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Arch Biochem Biophys. 1997 Apr 1;340(1):64-72.

Resolution and purification of an aldehyde-generating and an alcohol-generating fatty acyl-CoA reductase from pea leaves (Pisum sativum L.).

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Neurobiotechnology Center, Ohio State University, Columbus 43210, USA.


Higher plant tissues produce both wax esters generated from fatty alcohols and hydrocarbons generated from fatty aldehydes. If two different reductases are responsible for the synthesis of aldehydes and alcohols, both types of reductases may be present in such tissues. To test for this possibility, pea leaves, known to produce both types of wax components, were examined. Subcellular fractionation showed that acyl-CoA reductase activities were localized mainly in the microsomal fraction. Fatty aldehyde formation was rectilinear for 30 min and subsequently decreased, whereas fatty alcohol formation remained linear for 2 h. The two activities in the microsomes were differently affected by pH; alcohol formation was optimal between pH 5 and pH 6, whereas aldehyde formation was optimal at around pH 7.5. With solubilized microsomes, protein concentration dependence of alcohol formation showed a sigmoidal pattern, possibly suggesting inhibition by hexadecanoyl-CoA at low protein concentrations. Bovine serum albumin (BSA) enhanced alcohol formation. In contrast, the aldehyde generation showed a typical protein concentration dependence, and BSA severely inhibited aldehyde generation. Phosphatidylcholine showed over twofold stimulation for alcohol formation, whereas aldehyde formation was only slightly stimulated. All of this biochemical evidence suggested the presence of two different reductases. Confirming this hypothesis, an aldehyde-generating and an alcohol-generating reductase were resolved from the solubilized microsomal proteins using Blue A agarose, gel filtration, and hexadecanoyl-CoA affinity chromatography. SDS-PAGE of the purified proteins showed that the alcohol-generating enzyme was a 58-kDa protein and the aldehyde-forming one was a 28-kDa protein. It is proposed that two different elongating systems are functionally coupled to the alcohol-generating and aldehyde-generating reductases, which in turn are coupled to the transacylase to produce wax esters and to the decarbonylase to produce hydrocarbons, respectively.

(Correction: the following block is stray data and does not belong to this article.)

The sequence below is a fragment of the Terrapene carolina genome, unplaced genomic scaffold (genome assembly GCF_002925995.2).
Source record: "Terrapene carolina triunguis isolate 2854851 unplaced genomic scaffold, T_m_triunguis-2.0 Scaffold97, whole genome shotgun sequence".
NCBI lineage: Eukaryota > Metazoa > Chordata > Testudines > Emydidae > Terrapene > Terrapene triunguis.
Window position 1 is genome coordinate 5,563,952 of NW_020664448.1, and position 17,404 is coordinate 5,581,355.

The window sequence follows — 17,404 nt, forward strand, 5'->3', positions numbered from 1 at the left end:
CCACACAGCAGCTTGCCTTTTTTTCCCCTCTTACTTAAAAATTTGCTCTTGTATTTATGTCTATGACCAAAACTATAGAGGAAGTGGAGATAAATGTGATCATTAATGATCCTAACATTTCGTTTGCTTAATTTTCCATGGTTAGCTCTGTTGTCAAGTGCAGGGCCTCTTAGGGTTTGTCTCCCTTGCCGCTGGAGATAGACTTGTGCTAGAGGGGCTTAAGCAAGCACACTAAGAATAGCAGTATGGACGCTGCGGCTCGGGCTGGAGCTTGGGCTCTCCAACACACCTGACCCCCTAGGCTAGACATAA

[Indexed for MEDLINE]

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